How to Decide What to Make Next

daily-quotes

 

For the past few months, I have been working hard on a script for a new film I’d like to make. In recent weeks, I hit a bit of wall with it.

To sum the main issue(s) up simply — the concept and story represent quite the tall order, in terms of development. It’s not that I don’t feel up to the task, it’s that I don’t know if I’m up to the task right now.

Maybe I’m just learning something all filmmakers begin to learn, once the first feature is out of the way.

I have the general framework of the next re-write built. When I think about moving forward, though, I get tired. I don’t know that I have what I need in the tank, right now, or enough space in my brain from day to day, to tackle a project that’s a bit heady and which, as a scifi piece, is going to require quite a bit of ground-up creative detail.

This has upset me a bit. But I believe I am starting to accept the circumstance.

Nothing prevents me from proceeding with this project at my own pace. At the same time, it could just be that it’s not “next”, as I had imagined or hoped it might be. Is there a chance that might change? Of course. But, in the meantime, we must keep moving.

I started tossing around another idea, for what to make next. It didn’t seem to quite fit, but I let the general parameters behind it ride, from day to day. I kept them in the back of my brain.

And then it happened — I ended up starting in on a new script. It’s different than the original new idea. It feels, as the one before, like it might be next. Again — that could of course change.

What doesn’t change is that I can still take my time. Independent filmmakers hold few advantages. Time can be one of them. How might I be feeling now if large sums of money were already committed to the first script I brought up in this discussion? Might I have tried to force it to work?

Perhaps. Then again, also, when there is money there tends to be more room to do things fully and steadily. I look forward to that day.

On the other hand, a lack of deadlines or resources can quickly lead to making excuses. I don’t worry about such stasis nearly as often as I used to — and I tend to think it’s a useful concern, these days — but I do think that it’s important to keep making work and to keep getting it out there, especially in today’s artistic/economic climate.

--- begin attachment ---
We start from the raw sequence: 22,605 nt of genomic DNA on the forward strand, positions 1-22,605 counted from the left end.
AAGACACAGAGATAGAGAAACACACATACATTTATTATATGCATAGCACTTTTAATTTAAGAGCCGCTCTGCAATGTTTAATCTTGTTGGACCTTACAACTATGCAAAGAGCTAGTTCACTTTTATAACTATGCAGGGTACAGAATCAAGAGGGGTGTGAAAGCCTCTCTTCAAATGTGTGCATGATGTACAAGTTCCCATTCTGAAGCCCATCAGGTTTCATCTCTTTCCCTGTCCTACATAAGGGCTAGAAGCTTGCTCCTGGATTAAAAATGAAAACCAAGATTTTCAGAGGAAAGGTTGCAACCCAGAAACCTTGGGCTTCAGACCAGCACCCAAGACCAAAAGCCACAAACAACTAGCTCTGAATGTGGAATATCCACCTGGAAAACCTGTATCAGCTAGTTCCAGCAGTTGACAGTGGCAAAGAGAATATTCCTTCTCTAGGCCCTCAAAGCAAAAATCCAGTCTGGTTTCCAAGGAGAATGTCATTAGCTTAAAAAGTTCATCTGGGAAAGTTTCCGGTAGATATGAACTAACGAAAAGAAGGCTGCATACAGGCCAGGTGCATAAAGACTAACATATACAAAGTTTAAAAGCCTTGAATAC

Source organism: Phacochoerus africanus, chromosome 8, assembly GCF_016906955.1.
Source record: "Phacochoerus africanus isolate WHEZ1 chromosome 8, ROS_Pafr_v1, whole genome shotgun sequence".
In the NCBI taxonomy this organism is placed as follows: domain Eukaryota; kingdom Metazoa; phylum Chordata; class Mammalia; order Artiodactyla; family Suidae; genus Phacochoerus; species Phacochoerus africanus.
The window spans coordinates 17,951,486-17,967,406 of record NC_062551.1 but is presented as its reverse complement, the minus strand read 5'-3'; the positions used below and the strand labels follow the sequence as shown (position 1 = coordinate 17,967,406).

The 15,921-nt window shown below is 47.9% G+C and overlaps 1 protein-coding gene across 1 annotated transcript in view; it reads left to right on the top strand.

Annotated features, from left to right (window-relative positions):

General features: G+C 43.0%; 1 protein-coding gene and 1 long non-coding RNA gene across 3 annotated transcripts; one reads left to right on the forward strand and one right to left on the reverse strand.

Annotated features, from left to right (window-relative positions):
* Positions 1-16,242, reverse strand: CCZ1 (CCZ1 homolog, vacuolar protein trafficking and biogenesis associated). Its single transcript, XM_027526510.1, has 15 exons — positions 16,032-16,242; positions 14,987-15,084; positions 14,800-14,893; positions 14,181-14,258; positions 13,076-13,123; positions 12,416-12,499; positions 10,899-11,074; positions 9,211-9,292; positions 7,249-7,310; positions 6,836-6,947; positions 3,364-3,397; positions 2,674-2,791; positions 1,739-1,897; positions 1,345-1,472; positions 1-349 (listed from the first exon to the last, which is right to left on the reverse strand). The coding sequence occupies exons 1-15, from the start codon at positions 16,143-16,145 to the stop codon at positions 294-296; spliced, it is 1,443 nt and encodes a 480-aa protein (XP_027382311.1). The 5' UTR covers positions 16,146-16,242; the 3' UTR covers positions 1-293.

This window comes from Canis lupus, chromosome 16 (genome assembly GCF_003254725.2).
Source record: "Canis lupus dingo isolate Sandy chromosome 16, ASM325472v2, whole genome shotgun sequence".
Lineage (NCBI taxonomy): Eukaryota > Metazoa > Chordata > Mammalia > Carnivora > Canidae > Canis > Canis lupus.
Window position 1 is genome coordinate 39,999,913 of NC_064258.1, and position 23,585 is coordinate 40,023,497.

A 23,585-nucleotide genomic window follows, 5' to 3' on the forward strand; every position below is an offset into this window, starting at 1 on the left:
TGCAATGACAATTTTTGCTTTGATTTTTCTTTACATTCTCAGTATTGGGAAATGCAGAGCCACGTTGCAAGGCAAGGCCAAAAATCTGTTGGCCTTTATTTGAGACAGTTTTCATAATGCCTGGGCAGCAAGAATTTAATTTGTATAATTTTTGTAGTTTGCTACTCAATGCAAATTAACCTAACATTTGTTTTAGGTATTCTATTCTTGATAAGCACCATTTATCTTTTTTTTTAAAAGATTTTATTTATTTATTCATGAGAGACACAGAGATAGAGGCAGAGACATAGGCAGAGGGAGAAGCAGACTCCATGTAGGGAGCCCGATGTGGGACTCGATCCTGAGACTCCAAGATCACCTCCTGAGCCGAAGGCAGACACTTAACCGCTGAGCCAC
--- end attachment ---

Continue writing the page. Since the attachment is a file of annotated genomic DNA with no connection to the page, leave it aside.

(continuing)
I wanted to share all this because I think I would have been feeling much more anxious if I hadn’t attempted patience, and instead of forcing the issue — tried to listen and to let go. That’s what allowed a new possibility to bloom.

I have to constantly remind myself of this. My long history with this sort of existential/career tension came up in the most recent episode of Coffee With Creatives.

I am not the steward of any one story. I’m a storyteller.

This is part eighteen of a thirty day trial, during which I am writing and publishing a post every day. No refunds. Comments welcome and encouraged!

Day 01: Struggles and Wonders and Dying in  Chair

Day 02: Fear, Panic, Identity and Anti-Focus

Day 03: Purple Sky of Towering Clouds Over a Far-off City

Day 04: Circle Up and Laugh

Day 05: On The Future of Labor

Day 06: Appreciating Difficulty, Harnessing its Momentum

Day 07: The Word for World is Earth

Day 08: It’s About The Dreaming, Not The Dream

Day 09: Moments of Presence: CWC Interview (Writer Laura Goode)

Day 10: Simmering Little Wrath of The Annoyed Man

Day 11: Tragedy, Remembrance and Wonder

Day 12: A New Light Borrowed or Discovered

Day 13: Productivity Tips for Anyone Prone to Overwhelm (Like Me)

Day 14: Legitimately Va-goo

Day 15: Sex-Bleating and Cat Vomit

Day 16: The Waiting Place

Day 17: 6 Ways to Bring Balance to the (Artistic) Force

 

michaeldibiasio

Writer and Filmmaker

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